Behind the changing face of medicine in our increasingly digital world, frustration is making the rounds among physicians. This phenomena is referred to as “physician burnout.” Here is an uncensored take on the subject, from Dr. H, a doctor of internal medicine who would, understandably, prefer to remain anonymous:
Cathren Housley: So, why have these recent changes in our health care been so hard on doctors, especially primary care doctors like yourself?
Dr. H: It’s really a death from 1,000 cuts more than any one thing or even a few things, mostly resulting from a total loss of control over how primary care doctors treat patients; at the same time, we are more and more responsible for patients’ outcomes. On top of that, dealing with patients has not only become increasingly stressful but also lower paying. Specialists earn far more for performing procedures, with far less stressful interaction with patients. As a result, there is a growing discrepancy between specialties, such as radiology, ophthalmology or orthopedics (which net $300K to $600K), and primary care (which pays $150K to $200K). That’s how the system works. Almost every psychiatrist in Providence has actually left the system and will now only accept direct payments from patients.
C: How has the digital revolution affected you? Wasn’t it supposed to make things easier?
Dr. H: A lot of our stress involves computers. I am constantly logging in and out of the EPIC Lifespan system from my office in order to see what happened while my patient was hospitalized, because their system does not interact with my office computer. It takes an extra minute every time I do this. Different medical offices have different systems and codes. Also, the code required in order to renew each individual medicine on the computer is not compatible between the office and the pharmacy, so for about half the medicines I renew, I have to go to the patient’s file, find the medicine in their list, and reselect both the medicine and number of refills. The office computer is very slow, and has lateral scrolling, which is just bad program design. Often, the electronic medical record doesn’t accept my prescription and I have to hand write out a script and fax it manually.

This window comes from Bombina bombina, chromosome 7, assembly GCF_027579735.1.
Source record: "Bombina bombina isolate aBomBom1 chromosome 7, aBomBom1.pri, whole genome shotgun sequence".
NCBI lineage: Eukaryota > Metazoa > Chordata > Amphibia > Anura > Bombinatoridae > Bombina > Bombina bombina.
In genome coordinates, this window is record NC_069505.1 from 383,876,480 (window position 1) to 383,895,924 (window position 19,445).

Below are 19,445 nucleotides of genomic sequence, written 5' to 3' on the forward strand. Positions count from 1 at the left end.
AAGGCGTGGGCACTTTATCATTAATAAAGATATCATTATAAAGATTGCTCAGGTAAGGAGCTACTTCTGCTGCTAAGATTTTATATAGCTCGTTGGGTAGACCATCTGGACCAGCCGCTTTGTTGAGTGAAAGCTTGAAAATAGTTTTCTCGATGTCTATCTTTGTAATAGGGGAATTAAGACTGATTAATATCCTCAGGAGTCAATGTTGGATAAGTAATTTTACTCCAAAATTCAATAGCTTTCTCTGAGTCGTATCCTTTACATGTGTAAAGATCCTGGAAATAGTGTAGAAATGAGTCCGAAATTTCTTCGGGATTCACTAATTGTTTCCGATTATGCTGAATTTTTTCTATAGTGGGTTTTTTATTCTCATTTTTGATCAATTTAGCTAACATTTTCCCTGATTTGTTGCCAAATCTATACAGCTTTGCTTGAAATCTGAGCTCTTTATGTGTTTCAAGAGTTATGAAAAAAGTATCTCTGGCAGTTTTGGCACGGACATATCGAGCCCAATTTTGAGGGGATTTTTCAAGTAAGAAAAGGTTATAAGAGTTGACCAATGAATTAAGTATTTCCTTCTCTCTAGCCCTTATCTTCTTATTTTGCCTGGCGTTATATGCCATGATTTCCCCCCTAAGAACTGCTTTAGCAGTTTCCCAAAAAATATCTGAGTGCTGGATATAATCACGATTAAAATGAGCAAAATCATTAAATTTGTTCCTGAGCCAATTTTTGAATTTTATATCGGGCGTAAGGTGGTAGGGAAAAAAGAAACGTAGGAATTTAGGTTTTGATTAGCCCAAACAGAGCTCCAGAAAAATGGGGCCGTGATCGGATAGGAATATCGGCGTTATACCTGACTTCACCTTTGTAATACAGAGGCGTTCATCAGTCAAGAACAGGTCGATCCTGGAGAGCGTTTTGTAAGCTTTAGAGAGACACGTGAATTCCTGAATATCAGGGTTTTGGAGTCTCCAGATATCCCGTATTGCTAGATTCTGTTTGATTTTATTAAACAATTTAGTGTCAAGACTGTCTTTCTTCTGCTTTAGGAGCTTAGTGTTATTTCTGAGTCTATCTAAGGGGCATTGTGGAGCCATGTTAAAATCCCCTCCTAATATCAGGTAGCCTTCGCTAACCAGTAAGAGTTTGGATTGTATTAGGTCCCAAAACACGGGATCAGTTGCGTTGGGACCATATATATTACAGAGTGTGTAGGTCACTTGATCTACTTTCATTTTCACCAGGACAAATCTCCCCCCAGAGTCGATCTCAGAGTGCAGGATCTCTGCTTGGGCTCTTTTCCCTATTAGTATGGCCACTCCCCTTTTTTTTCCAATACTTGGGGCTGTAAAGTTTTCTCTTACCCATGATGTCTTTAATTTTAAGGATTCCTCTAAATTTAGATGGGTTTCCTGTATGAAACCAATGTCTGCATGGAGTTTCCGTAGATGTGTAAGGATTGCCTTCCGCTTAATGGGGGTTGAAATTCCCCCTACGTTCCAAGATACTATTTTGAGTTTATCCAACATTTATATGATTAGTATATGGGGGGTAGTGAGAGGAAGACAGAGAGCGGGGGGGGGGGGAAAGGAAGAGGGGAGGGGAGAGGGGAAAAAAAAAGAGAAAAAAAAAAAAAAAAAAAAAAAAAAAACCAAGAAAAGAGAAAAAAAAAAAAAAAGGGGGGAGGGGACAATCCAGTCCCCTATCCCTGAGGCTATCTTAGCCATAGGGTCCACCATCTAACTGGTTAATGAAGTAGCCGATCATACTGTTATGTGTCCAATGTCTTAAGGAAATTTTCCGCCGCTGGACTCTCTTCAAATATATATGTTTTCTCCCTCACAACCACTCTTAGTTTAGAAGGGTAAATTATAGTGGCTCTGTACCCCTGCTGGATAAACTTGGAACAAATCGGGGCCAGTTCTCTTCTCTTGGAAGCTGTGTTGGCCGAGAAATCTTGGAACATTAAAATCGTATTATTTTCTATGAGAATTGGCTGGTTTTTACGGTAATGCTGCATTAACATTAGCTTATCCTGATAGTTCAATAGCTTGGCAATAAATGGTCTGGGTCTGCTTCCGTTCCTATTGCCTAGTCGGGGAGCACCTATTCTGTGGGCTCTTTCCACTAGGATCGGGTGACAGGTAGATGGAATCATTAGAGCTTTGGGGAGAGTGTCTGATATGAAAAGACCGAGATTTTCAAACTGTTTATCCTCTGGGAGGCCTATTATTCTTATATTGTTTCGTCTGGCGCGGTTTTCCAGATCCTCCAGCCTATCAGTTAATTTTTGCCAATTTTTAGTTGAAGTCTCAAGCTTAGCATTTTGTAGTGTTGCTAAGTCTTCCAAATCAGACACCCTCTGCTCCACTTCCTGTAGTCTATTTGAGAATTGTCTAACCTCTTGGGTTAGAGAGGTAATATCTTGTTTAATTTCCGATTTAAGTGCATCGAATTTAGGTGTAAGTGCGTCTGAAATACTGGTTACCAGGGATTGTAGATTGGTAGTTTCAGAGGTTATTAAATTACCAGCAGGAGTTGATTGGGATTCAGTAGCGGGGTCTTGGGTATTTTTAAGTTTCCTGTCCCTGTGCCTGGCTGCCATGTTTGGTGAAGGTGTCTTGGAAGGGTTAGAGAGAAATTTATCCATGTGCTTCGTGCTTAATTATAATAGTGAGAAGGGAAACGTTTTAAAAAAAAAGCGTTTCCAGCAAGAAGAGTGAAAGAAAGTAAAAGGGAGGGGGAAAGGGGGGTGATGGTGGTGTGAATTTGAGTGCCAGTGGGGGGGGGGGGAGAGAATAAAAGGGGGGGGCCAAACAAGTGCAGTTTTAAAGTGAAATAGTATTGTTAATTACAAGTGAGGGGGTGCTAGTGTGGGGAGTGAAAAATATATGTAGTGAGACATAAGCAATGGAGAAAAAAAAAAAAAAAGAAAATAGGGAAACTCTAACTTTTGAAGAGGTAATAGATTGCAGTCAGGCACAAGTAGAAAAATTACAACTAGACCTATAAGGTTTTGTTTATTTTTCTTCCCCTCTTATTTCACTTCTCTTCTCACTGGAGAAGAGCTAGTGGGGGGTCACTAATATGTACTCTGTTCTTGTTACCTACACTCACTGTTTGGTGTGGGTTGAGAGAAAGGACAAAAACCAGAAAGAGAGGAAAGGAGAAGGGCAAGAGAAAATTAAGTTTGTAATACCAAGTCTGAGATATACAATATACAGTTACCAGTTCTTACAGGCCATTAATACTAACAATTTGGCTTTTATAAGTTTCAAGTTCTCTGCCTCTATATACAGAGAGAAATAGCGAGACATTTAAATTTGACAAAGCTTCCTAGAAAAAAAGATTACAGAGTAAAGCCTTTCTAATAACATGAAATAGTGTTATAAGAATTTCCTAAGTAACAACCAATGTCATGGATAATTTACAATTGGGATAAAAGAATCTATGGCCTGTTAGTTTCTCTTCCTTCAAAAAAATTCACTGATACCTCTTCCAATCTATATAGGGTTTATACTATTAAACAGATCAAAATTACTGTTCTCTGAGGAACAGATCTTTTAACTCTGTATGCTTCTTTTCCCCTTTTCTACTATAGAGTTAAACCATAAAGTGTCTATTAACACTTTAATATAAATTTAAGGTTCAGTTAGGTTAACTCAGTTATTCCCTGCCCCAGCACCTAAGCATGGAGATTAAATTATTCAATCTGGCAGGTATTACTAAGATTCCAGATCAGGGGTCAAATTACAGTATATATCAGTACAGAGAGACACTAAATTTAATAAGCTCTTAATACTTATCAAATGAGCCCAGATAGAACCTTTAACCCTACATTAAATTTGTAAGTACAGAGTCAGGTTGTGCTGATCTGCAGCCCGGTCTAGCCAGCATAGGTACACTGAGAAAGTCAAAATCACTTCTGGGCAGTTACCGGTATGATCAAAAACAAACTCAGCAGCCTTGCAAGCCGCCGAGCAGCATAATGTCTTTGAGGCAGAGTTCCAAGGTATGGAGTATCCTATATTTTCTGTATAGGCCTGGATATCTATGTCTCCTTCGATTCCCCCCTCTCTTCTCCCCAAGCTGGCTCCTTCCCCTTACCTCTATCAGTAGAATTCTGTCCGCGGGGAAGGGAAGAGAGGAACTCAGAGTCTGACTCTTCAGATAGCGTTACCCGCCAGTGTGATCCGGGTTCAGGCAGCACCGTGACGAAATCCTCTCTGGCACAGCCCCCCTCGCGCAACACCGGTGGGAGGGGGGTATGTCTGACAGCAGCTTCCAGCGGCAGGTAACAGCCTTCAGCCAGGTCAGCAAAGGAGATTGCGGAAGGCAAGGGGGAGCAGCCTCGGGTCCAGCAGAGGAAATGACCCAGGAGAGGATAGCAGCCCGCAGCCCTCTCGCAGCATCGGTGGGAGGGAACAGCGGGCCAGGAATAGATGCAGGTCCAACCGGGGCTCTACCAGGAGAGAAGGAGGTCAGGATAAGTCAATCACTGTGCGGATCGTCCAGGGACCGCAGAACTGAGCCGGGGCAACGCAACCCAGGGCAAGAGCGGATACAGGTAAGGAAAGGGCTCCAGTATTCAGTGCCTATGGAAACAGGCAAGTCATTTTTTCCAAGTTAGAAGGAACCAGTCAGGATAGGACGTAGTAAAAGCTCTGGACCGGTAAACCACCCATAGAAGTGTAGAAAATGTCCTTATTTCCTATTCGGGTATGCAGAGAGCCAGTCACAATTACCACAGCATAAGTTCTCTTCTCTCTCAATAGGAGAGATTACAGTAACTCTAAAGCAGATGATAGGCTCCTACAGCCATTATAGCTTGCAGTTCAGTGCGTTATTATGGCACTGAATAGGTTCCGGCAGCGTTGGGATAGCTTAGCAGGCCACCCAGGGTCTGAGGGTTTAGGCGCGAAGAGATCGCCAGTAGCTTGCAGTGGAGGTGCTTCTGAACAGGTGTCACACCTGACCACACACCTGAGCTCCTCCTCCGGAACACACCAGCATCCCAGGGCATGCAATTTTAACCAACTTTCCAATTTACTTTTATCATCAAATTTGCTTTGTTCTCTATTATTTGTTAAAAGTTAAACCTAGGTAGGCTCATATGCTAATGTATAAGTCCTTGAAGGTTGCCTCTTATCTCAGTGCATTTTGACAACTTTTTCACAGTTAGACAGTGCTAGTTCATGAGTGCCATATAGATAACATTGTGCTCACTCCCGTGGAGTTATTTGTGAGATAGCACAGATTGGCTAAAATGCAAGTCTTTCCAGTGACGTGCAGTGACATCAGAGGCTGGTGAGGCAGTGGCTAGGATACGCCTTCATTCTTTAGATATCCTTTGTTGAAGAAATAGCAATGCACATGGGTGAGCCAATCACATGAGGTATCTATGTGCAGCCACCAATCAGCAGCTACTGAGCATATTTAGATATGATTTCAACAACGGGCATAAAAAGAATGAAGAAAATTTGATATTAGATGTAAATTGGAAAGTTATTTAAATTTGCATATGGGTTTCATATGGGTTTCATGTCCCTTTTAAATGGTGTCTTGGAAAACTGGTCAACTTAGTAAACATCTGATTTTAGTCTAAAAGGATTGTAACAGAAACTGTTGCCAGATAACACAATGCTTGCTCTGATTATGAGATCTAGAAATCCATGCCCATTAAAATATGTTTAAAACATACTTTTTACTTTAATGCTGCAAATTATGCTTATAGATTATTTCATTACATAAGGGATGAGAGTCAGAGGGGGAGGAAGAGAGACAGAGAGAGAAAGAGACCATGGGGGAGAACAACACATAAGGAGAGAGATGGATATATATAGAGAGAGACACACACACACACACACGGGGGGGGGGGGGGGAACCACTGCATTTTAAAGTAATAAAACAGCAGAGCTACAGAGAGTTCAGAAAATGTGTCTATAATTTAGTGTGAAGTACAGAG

C: Speaking of codes – do you have to deal with the insurance companies as part of your job?
Dr. H: I’m interrupted all day by calls about which medicines are or are not covered by a patient’s insurance. Doctors often don’t know why or what drug is acceptable. Formularies are also constantly changing and that each of the tens of plans has their own formularies, so there is no way I can anticipate what medicine to order to avoid more nuisances down the line. Very often I need to have a one-on-one discussion with a doctor at the insurance company, which usually eats up 10 to 15 minutes, mostly being put on hold or routed through machines and various personnel until the doctor comes to the phone. Patients are always complaining about the drugs they are not covered for, or ones that are too expensive… like it is my fault? I don’t determine any patient’s co-pays but I am always wondering what it is and anticipating after the fact that I get another call back from the patient; then the cycle starts all over again.
C: That sounds like a pain in the ass.
Dr. H: That’s just the office. I get daily calls at the hospital from the coders about whether or not a patient is in for a “full admission” or just “observation.” It makes absolutely no difference to me but the insurance companies and the hospitals are playing a game to try to maximize or minimize what they pay or make; workers like me are in the middle.
C: You began to practice medicine back when doctors wrote out notes by hand. What about today?
Dr. H: Honestly, most of the office notes these days are total garbage, a real dirty secret. Reading through other doctors’ notes is a painful process because they are full of templated and automatic population information instead of specific patient information you need. The notes have become little more than a way to justify being able to generate a bill. They relay very little info about what is wrong with the patient or what the other doctors assessments are. Our own medical society is mostly concerned about staying in tune with the national medical society and has no interest in the working conditions of the doctors here. In fact, only about 15% of the docs even belong to the Rhode Island Medical Society, down from about 60% – 70% about 30 years ago. And for good reason…they are out of touch with the professionals they were intended to serve.
C: I sense that this is just the tip of a very large ice berg. Any parting thoughts?
Dr. H: Having said all this, it is still an honor and a privilege to be a doctor…and I still enjoy doing what I do.